Conservationists want a large swath of ocean off of Cape Cod to be declared a national monument. Fishing groups oppose the plan, which would make Cashes Ledge and other fishing areas off limits.
Across the country, school districts are struggling to find new teachers. One rural town in Colorado is reaching outside the 50 states.
For the first time, physically disabled rowers will have their own event at The Head of the Charles this year. But those with intellectual disabilities are still pushing for the chance to compete.
Julius Rosenwald built nearly 5,000 schools for black children across the south. That was a century ago. But some economists thinks those schools may hold important lessons for today.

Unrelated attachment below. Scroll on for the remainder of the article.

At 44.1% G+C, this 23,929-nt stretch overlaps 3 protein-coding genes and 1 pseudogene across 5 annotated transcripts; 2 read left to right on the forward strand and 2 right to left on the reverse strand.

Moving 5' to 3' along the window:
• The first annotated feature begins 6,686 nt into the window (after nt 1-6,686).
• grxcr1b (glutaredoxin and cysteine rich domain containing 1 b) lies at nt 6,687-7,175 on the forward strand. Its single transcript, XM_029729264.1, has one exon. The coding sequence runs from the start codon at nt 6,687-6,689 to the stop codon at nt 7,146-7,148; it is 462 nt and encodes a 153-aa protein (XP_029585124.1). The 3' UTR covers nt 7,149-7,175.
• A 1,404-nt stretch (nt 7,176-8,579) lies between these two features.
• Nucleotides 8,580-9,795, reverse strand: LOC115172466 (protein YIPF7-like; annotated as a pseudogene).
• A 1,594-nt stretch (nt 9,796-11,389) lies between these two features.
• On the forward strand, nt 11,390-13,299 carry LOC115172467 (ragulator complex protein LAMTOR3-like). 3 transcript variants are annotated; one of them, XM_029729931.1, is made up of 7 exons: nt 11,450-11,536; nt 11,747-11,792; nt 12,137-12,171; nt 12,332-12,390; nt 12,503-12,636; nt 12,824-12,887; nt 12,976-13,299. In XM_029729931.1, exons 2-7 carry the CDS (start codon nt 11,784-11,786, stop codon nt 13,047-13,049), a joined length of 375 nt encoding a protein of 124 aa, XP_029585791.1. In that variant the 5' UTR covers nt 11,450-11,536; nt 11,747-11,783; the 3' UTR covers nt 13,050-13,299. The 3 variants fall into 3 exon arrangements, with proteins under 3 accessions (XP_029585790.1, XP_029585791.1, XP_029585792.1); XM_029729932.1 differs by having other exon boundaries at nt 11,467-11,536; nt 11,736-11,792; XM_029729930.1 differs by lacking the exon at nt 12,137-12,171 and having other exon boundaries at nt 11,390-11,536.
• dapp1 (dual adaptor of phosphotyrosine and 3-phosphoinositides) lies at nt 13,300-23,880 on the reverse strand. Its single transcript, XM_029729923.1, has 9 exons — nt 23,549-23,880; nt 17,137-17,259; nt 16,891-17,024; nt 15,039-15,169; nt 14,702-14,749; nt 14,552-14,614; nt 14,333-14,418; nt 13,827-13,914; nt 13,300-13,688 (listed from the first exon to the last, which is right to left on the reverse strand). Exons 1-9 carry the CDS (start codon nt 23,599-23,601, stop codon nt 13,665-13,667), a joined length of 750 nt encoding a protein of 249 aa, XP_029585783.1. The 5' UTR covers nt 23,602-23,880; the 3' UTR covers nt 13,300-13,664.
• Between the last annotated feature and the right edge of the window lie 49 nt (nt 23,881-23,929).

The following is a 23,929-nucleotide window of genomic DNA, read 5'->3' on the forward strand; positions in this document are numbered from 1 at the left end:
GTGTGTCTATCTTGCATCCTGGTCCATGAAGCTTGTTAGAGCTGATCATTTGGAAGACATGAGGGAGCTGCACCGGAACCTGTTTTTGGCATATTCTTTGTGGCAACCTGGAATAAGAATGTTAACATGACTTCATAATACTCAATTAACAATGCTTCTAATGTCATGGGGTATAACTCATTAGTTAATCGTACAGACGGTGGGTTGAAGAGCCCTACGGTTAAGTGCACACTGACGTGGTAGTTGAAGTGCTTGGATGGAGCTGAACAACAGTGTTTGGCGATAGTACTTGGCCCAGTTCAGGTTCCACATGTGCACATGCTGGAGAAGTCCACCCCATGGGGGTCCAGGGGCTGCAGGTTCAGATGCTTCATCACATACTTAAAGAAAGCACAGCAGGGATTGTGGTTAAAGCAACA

Now that the Obama administration has decided to keep U.S. forces in the country longer than initially planned, the 14-year conflict will likely be handed to his successor.
Residents in Florida's Daytona Beach are going to court to protect what they consider a fundamental right: the freedom to drive their cars and trucks on the beach.
In the port of Mariel, Cuba is creating a huge enterprise zone intended to encourage trade and welcome foreign businesses. Some companies are eager to jump in. The Americans sound a bit skeptical.
A new university in Berlin is exclusively geared to refugees. Kiron University relies on existing online courses and aims to be tuition-free and accessible to asylum seekers worldwide.
Renowned astronomer Geoffrey Marcy resigned Wednesday after it became public that he sexually harassed students for years. Researchers are asking why so little is done to stop harassment in science.
Russia's intervention in Syria's civil war could end up helping Islamic militants, the secretary of state told NPR's Steve Inskeep. "That would be absurd, it would be a farce," Kerry said.